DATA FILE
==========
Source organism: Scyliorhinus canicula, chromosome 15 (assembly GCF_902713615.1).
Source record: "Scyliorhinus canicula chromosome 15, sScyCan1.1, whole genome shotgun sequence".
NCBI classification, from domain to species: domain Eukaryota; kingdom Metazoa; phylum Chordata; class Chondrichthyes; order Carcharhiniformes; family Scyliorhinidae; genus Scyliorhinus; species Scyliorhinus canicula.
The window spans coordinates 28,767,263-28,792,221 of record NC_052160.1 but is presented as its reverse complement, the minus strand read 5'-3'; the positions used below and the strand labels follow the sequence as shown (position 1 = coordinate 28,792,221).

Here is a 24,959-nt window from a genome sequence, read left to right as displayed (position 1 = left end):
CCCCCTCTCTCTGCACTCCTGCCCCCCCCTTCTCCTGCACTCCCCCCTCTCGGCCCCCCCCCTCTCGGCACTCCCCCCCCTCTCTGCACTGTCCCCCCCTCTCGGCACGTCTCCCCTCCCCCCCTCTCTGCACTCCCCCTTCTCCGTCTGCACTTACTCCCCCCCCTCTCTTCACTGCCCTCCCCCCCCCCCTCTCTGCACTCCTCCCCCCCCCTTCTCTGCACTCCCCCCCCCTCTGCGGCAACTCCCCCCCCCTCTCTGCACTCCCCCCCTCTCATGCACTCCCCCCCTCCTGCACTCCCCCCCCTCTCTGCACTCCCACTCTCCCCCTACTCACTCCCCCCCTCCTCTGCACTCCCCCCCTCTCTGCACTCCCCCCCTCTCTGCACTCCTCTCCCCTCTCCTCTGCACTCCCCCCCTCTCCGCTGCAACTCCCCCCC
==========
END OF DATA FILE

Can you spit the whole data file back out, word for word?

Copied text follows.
Source organism: Scyliorhinus canicula, chromosome 15 (assembly GCF_902713615.1).
Source record: "Scyliorhinus canicula chromosome 15, sScyCan1.1, whole genome shotgun sequence".
NCBI classification, from domain to species: domain Eukaryota; kingdom Metazoa; phylum Chordata; class Chondrichthyes; order Carcharhiniformes; family Scyliorhinidae; genus Scyliorhinus; species Scyliorhinus canicula.
The window spans coordinates 28,767,263-28,792,221 of record NC_052160.1 but is presented as its reverse complement, the minus strand read 5'-3'; the positions used below and the strand labels follow the sequence as shown (position 1 = coordinate 28,792,221).

Here is a 24,959-nt window from a genome sequence, read left to right as displayed (position 1 = left end):
CCCCCTCTCTCTGCACTCCTGCCCCCCCCTTCTCCTGCACTCCCCCCTCTCGGCCCCCCCCCTCTCGGCACTCCCCCCCCTCTCTGCACTGTCCCCCCCTCTCGGCACGTCTCCCCTCCCCCCCTCTCTGCACTCCCCCTTCTCCGTCTGCACTTACTCCCCCCCCTCTCTTCACTGCCCTCCCCCCCCCCCTCTCTGCACTCCTCCCCCCCCCTTCTCTGCACTCCCCCCCCCTCTGCGGCAACTCCCCCCCCCTCTCTGCACTCCCCCCCTCTCATGCACTCCCCCCCTCCTGCACTCCCCCCCCTCTCTGCACTCCCACTCTCCCCCTACTCACTCCCCCCCTCCTCTGCACTCCCCCCCTCTCTGCACTCCCCCCCTCTCTGCACTCCTCTCCCCTCTCCTCTGCACTCCCCCCCTCTCCGCTGCAACTCCCCCCC